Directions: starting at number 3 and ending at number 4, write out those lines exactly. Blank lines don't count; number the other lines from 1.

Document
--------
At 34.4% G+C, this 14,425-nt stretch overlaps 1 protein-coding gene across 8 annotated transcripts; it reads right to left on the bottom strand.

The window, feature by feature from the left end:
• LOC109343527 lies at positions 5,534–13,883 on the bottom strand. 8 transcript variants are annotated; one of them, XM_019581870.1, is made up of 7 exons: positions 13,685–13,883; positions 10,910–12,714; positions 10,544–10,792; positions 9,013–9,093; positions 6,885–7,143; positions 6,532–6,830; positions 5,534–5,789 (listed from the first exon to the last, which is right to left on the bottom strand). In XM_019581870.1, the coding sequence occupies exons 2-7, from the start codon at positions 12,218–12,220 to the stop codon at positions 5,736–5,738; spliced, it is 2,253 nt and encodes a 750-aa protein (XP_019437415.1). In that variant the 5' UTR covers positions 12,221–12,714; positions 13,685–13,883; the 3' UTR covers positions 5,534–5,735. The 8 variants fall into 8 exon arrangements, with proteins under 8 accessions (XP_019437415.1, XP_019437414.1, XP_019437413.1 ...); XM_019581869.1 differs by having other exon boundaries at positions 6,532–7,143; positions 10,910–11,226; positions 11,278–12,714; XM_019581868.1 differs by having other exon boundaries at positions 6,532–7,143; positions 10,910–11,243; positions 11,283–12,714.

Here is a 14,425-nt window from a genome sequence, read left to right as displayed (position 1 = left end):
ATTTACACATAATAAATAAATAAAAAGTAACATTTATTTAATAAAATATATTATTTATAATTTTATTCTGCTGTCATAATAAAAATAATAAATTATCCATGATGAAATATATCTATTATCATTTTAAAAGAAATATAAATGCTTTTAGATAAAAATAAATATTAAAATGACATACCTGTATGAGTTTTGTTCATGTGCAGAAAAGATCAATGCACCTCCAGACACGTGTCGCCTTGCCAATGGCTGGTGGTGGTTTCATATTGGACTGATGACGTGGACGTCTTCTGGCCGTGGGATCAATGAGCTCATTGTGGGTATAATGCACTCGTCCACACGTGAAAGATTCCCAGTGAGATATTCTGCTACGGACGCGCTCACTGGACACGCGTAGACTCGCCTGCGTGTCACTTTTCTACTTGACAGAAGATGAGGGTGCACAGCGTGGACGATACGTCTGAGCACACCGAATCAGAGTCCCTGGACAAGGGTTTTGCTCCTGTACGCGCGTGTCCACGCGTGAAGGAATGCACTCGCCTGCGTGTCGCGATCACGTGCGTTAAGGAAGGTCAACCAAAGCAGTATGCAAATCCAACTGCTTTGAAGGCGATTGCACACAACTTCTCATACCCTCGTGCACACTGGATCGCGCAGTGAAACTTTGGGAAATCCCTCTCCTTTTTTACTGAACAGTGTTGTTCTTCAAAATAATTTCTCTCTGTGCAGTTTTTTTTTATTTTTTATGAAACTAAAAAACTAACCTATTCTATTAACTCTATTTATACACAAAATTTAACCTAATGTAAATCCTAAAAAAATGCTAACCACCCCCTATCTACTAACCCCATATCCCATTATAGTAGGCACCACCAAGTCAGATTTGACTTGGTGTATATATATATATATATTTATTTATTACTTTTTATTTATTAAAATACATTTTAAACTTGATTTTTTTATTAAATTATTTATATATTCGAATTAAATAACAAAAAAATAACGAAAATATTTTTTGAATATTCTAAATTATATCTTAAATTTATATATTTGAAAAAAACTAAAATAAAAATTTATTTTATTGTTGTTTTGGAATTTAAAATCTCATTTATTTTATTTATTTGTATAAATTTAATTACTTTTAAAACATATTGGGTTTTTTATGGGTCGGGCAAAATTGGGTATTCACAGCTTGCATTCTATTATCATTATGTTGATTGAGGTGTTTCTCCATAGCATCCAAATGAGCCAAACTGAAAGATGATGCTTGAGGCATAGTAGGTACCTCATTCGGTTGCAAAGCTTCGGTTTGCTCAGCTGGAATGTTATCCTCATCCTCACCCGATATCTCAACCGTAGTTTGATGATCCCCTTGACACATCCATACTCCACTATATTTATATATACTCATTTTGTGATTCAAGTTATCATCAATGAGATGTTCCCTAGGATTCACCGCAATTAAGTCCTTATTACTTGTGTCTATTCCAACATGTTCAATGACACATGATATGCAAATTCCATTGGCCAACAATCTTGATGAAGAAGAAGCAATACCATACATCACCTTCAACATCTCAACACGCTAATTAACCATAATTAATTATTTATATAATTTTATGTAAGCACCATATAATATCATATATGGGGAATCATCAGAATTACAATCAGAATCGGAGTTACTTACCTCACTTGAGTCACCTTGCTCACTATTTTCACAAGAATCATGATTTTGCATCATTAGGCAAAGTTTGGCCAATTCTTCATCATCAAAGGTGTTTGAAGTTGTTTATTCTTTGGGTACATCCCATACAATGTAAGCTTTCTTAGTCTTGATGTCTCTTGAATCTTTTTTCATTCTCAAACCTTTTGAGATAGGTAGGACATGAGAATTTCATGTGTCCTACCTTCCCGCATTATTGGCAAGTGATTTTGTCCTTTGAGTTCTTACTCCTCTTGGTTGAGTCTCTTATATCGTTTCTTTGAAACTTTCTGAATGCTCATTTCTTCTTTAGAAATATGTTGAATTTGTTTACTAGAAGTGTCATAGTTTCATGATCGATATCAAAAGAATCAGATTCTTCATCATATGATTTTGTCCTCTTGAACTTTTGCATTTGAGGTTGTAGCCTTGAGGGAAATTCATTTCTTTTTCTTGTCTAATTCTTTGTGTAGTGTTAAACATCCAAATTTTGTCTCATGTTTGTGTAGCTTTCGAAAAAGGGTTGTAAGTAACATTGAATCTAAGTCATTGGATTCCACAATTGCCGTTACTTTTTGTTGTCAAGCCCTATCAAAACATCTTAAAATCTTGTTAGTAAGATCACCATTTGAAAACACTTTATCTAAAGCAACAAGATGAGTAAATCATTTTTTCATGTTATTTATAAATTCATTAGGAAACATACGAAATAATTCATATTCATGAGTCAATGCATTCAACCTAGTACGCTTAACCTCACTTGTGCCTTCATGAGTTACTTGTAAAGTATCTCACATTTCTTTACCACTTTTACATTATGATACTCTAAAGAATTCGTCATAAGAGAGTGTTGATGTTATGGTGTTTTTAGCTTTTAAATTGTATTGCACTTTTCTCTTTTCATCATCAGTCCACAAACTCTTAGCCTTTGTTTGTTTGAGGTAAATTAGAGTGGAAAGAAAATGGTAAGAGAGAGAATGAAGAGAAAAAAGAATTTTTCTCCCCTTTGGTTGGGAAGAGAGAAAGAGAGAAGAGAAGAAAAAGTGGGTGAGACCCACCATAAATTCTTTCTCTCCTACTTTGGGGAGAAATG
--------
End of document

• LOC109343527 lies at positions 5,534–13,883 on the bottom strand. 8 transcript variants are annotated; one of them, XM_019581870.1, is made up of 7 exons: positions 13,685–13,883; positions 10,910–12,714; positions 10,544–10,792; positions 9,013–9,093; positions 6,885–7,143; positions 6,532–6,830; positions 5,534–5,789 (listed from the first exon to the last, which is right to left on the bottom strand). In XM_019581870.1, the coding sequence occupies exons 2-7, from the start codon at positions 12,218–12,220 to the stop codon at positions 5,736–5,738; spliced, it is 2,253 nt and encodes a 750-aa protein (XP_019437415.1). In that variant the 5' UTR covers positions 12,221–12,714; positions 13,685–13,883; the 3' UTR covers positions 5,534–5,735. The 8 variants fall into 8 exon arrangements, with proteins under 8 accessions (XP_019437415.1, XP_019437414.1, XP_019437413.1 ...); XM_019581869.1 differs by having other exon boundaries at positions 6,532–7,143; positions 10,910–11,226; positions 11,278–12,714; XM_019581868.1 differs by having other exon boundaries at positions 6,532–7,143; positions 10,910–11,243; positions 11,283–12,714.

Here is a 14,425-nt window from a genome sequence, read left to right as displayed (position 1 = left end):